Sunday, August 11, 2013

Ceteris Paribus

As American fast food workers continue to work towards a 15 dollar per hour minimum wage, Jaisal Noor speaks with Salvatore Babones, Senior Lecturer at the University of Sydney in Australia.  Australia has an over sixteen dollar per hour minimum wage, and unlike the U.S., is not in an economic recession (to put it mildly insofar as the U.S. is concerned).  

Could this be attributed to a higher minimum wage? Babones supports the view that raising minimum wage does not hurt, but rather helps the economy as, for example, Australia has been doing well, only experiencing a mild slow down in hiring in 2008, then things "picked right back up."  Also, says Professor Babones, "We have to remember - that's in a context where ordinary workers don't just make, you know, 17, 18, 19 dollars an hour, but in which those workers have vacation days, sick days, 4 weeks annual leave, and full health insurance." [And retirement benefits, he also states later, with the exact wage for Australian fast food workers at 17.98 per hour.] 

That is, Professor Babones tells us, looking at Australia (and Europe, too) where workers are doing much better than the U.S., the studies just don't bear up to the idea that raising minimum wage hurts the economy;  rather, that it helps.

He states,
"There's a theory that raising the minimum wage will result in fewer jobs.  And that theory seems to make intuitive sense.  That when wages are higher, you know, people hire fewer people.  And in isolation, that would be true.  There's an assumption economists like to make called ceteris paribus - which means all other things remaining equal, this would happen.  But all things are never equal.  For example, when you raise minimum wage, people make more money.  That's the first thing that's not equal.  As people make more money, they spend more, they pay more in taxes. The entire character of the economy changes.  And so what we really need to do is instead of arguing from theory that if you raise minimum wage it would cause problems for employers, you should argue from fact.  That is, look at countries where minimum wage is higher.  See how well they're doing. And in fact, those countries are doing quite well."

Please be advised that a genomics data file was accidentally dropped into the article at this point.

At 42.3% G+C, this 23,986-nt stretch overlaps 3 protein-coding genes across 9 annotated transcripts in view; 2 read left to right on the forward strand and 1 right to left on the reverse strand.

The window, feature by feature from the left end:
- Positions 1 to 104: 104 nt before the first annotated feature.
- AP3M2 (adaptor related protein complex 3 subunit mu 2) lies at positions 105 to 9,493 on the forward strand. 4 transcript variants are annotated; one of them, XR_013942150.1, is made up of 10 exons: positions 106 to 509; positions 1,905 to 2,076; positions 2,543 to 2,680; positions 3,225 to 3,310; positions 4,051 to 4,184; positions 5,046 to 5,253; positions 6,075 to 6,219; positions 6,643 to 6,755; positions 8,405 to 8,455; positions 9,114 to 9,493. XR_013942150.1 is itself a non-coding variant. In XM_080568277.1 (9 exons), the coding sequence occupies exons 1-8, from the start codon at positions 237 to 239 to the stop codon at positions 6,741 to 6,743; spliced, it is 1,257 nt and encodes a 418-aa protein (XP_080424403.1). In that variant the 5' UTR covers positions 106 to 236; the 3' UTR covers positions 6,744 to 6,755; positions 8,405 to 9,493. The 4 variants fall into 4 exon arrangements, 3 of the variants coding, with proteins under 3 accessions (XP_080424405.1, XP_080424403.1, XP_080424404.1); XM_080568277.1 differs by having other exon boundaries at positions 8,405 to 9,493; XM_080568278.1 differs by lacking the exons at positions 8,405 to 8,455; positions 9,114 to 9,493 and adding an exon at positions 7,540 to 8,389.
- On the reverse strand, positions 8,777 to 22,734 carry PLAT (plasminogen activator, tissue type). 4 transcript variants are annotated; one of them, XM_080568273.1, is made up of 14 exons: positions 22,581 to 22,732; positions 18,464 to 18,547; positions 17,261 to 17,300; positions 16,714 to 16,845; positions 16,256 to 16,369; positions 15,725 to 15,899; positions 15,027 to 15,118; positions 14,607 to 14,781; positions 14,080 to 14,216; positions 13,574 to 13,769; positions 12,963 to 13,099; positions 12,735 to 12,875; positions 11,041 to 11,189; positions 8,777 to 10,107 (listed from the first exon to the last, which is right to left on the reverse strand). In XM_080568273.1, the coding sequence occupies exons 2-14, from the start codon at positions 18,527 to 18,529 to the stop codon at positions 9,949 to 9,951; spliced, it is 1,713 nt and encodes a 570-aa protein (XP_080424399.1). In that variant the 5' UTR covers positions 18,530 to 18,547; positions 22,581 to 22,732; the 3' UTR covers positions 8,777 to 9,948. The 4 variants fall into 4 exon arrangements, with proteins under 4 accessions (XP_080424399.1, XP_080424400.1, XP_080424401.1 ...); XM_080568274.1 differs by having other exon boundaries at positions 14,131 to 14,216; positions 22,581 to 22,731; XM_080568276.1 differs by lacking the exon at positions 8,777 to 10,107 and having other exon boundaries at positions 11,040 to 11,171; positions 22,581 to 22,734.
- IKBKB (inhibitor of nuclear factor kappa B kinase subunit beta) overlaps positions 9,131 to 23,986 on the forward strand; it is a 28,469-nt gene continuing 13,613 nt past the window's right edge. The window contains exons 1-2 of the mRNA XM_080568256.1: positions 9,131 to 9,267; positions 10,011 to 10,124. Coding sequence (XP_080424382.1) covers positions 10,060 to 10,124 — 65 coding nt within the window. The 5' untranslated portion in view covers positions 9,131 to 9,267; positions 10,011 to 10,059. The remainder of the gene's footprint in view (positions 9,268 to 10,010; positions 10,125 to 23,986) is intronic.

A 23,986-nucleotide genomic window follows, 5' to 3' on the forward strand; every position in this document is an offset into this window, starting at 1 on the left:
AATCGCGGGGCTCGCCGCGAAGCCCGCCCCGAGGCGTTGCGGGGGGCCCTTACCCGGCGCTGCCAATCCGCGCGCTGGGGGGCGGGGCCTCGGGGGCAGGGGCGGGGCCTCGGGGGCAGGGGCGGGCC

Hear the full interview:

Image credits/Top first, Via The Solari Report Blog: Building Wealth In Changing Times, posted by Catherine, "McDonald's To Become Macca's in Australia." The Australian nickname for McDonald's, "Macca's," became so popular that they changed the sign as shown in the picture.  But an Australian McDonald's is more different than its nickname.  Australian fast food workers make 17.98 per hour, while also enjoying full health coverage, vacation days, sick days, 4 weeks annual leave, and retirement benefits.  The Australian economy is doing well despite claims in some American circles that raising minimum wage hurts economies. (Notice, too, that the Macca's is open 24 hours.) Second image, Courtesy of Young Economists' Convention, posted by Tricia Della Rosa, "Ceteris Paribus and its Etymology."  Harry Potter makes the effective point.

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